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BWW Review: THE DAUGHTER OF THE REGIMENT Marries Tradition and Contemporary Opera

Austin Opera's second show this season, THE DAUGHTER OF THE REGIMENT welcomes Marie (performed by Rachele Gilmore) and 1,500 adopted fathers known as the 21st Regiment. The Long Center's stage is vast, however the regiment is fabulously represented by a chorus of 30 men with sergeant Sulpice at the helm. In the mountains of Tyrolean, Marie's journey to happiness is a mixture of Annie Get Your Gun and My Fair Lady with a French twist. Marie is rough around the edges, understandable for any young woman raised by a regiment of soldiers. However, after she meets the charming Tonio (performed by René Barbera), her "fathers" discover he is a member of the enemy and literally drag him away. Marie's heart is true, as she wants to keep her word to marry a member of the regiment ( we will put aside the fact that they are all her father), despite her young love and affection for Tonio.

After realizing Marie will only marry a member of the regiment, Tonio enlists to prove his worth to her and her many, many fathers. The tug of war between proving their love, explaining their love, and believing they will be together only to get torn apart, heightens the hilarity as well as the depth of Marie's beautiful ballads, in sharing her pain and loyalty. However, right under their noses sits the Marquise of Birkenfeld (performed by Cindy Sadler). She discovers Marie's strange living situation within the regiment and reveals her aristocratic birthright, in addition to her obligation to honor a match set up by Birkenfeld herself. Hilarity ensues when Marie trains for high society, with a fabulous scene between Sulpice, Sadler, and Gilmore, with Sadler coaching young Marie on a ballad to sing for their high ranking guests. With Sulpice's incessant interruptions to sing and March the 21st regiment theme, the tug of war was wildly entertaining and heightened the level of farce present in the second act.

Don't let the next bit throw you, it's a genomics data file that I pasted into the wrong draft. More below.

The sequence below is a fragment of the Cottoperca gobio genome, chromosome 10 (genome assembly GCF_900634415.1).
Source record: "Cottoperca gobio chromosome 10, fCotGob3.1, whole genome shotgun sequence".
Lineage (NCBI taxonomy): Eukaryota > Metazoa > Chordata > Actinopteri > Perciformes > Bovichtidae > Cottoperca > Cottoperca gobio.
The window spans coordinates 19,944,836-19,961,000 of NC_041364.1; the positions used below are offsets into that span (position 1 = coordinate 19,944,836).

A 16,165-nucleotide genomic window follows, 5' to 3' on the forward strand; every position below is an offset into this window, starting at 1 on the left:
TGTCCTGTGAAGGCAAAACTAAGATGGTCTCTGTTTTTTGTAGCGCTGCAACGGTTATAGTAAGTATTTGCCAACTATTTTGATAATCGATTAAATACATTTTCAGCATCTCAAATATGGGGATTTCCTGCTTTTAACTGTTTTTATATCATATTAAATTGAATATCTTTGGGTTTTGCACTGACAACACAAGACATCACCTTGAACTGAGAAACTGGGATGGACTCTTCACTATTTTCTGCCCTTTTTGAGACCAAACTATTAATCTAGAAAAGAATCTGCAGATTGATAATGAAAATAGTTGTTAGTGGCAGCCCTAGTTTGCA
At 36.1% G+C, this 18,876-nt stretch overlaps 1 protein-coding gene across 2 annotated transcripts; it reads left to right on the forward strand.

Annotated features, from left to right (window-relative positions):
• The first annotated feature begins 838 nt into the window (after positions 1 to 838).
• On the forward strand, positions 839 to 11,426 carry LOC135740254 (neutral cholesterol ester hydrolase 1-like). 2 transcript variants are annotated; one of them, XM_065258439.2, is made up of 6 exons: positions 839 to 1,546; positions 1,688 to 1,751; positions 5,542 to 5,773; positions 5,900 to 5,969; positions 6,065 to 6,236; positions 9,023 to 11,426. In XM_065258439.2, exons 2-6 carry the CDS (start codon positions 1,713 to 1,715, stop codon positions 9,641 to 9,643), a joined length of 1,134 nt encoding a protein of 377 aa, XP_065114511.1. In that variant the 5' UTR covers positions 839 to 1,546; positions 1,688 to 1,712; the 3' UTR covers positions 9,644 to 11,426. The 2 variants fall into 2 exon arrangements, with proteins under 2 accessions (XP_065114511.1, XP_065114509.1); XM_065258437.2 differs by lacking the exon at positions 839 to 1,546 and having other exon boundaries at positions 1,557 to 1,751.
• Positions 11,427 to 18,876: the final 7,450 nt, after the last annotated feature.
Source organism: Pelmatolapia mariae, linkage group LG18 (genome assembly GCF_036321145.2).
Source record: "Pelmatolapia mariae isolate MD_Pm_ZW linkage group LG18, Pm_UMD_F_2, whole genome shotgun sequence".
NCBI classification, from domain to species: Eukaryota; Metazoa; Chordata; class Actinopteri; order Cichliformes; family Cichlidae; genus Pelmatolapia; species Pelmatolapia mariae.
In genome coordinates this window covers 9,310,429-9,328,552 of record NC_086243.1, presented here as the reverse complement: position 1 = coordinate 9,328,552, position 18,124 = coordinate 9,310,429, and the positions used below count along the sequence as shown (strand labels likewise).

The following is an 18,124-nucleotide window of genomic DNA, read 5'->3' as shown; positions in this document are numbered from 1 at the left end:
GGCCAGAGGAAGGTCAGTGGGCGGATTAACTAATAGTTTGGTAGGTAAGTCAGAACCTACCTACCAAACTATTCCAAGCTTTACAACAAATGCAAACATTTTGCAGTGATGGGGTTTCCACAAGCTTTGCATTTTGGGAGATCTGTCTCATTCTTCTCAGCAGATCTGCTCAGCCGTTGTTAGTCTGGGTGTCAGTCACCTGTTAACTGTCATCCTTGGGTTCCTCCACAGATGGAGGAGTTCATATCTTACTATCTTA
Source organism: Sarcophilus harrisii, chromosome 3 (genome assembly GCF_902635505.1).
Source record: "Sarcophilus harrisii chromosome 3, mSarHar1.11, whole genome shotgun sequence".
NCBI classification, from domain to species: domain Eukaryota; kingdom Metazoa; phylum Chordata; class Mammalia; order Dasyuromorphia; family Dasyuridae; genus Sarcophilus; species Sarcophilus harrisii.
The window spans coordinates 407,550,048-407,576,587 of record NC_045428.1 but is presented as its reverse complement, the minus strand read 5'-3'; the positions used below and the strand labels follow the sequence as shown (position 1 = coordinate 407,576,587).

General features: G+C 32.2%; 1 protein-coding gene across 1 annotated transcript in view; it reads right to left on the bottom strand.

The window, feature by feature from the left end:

This performance was very entertaining and with the English spoken in-between the French songs, non-opera regulars would find joy and admiration for this troupe of performers. A raucous comedy, married to masterful vocal artistry, served with a side of intrigue and slapstick, results a fantastic evening at the opera. As always, the Austin Opera produces performances audiences yearn for, and THE DAUGHTER OF THE REGIMENT delivers to this expectation.

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From This Author Amy Bradley